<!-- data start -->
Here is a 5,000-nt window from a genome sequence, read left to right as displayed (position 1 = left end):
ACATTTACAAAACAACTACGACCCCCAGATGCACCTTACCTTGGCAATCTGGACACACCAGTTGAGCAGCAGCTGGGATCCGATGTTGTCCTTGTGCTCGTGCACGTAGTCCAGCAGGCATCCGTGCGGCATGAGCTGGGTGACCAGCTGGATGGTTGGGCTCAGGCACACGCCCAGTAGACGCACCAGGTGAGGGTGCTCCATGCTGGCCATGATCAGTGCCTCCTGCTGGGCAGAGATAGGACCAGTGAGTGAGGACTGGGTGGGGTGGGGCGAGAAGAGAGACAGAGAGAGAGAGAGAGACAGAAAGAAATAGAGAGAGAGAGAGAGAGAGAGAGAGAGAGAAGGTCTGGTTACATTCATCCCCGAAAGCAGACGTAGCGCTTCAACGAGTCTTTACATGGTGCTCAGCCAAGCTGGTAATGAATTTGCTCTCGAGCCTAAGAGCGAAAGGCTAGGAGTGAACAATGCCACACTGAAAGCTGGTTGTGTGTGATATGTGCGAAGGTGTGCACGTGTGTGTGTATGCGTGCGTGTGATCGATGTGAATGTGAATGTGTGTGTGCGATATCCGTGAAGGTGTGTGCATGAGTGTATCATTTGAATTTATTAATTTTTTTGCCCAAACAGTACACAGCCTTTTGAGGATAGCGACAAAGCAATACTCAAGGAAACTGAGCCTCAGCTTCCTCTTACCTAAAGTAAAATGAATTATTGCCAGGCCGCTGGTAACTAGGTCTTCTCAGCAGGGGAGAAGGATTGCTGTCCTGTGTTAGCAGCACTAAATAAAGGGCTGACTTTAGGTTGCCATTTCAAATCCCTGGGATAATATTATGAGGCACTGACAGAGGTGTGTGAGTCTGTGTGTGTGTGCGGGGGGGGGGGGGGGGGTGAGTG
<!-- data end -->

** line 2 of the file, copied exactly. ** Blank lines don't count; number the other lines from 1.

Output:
ACATTTACAAAACAACTACGACCCCCAGATGCACCTTACCTTGGCAATCTGGACACACCAGTTGAGCAGCAGCTGGGATCCGATGTTGTCCTTGTGCTCGTGCACGTAGTCCAGCAGGCATCCGTGCGGCATGAGCTGGGTGACCAGCTGGATGGTTGGGCTCAGGCACACGCCCAGTAGACGCACCAGGTGAGGGTGCTCCATGCTGGCCATGATCAGTGCCTCCTGCTGGGCAGAGATAGGACCAGTGAGTGAGGACTGGGTGGGGTGGGGCGAGAAGAGAGACAGAGAGAGAGAGAGAGACAGAAAGAAATAGAGAGAGAGAGAGAGAGAGAGAGAGAGAGAAGGTCTGGTTACATTCATCCCCGAAAGCAGACGTAGCGCTTCAACGAGTCTTTACATGGTGCTCAGCCAAGCTGGTAATGAATTTGCTCTCGAGCCTAAGAGCGAAAGGCTAGGAGTGAACAATGCCACACTGAAAGCTGGTTGTGTGTGATATGTGCGAAGGTGTGCACGTGTGTGTGTATGCGTGCGTGTGATCGATGTGAATGTGAATGTGTGTGTGCGATATCCGTGAAGGTGTGTGCATGAGTGTATCATTTGAATTTATTAATTTTTTTGCCCAAACAGTACACAGCCTTTTGAGGATAGCGACAAAGCAATACTCAAGGAAACTGAGCCTCAGCTTCCTCTTACCTAAAGTAAAATGAATTATTGCCAGGCCGCTGGTAACTAGGTCTTCTCAGCAGGGGAGAAGGATTGCTGTCCTGTGTTAGCAGCACTAAATAAAGGGCTGACTTTAGGTTGCCATTTCAAATCCCTGGGATAATATTATGAGGCACTGACAGAGGTGTGTGAGTCTGTGTGTGTGTGCGGGGGGGGGGGGGGGGGTGAGTG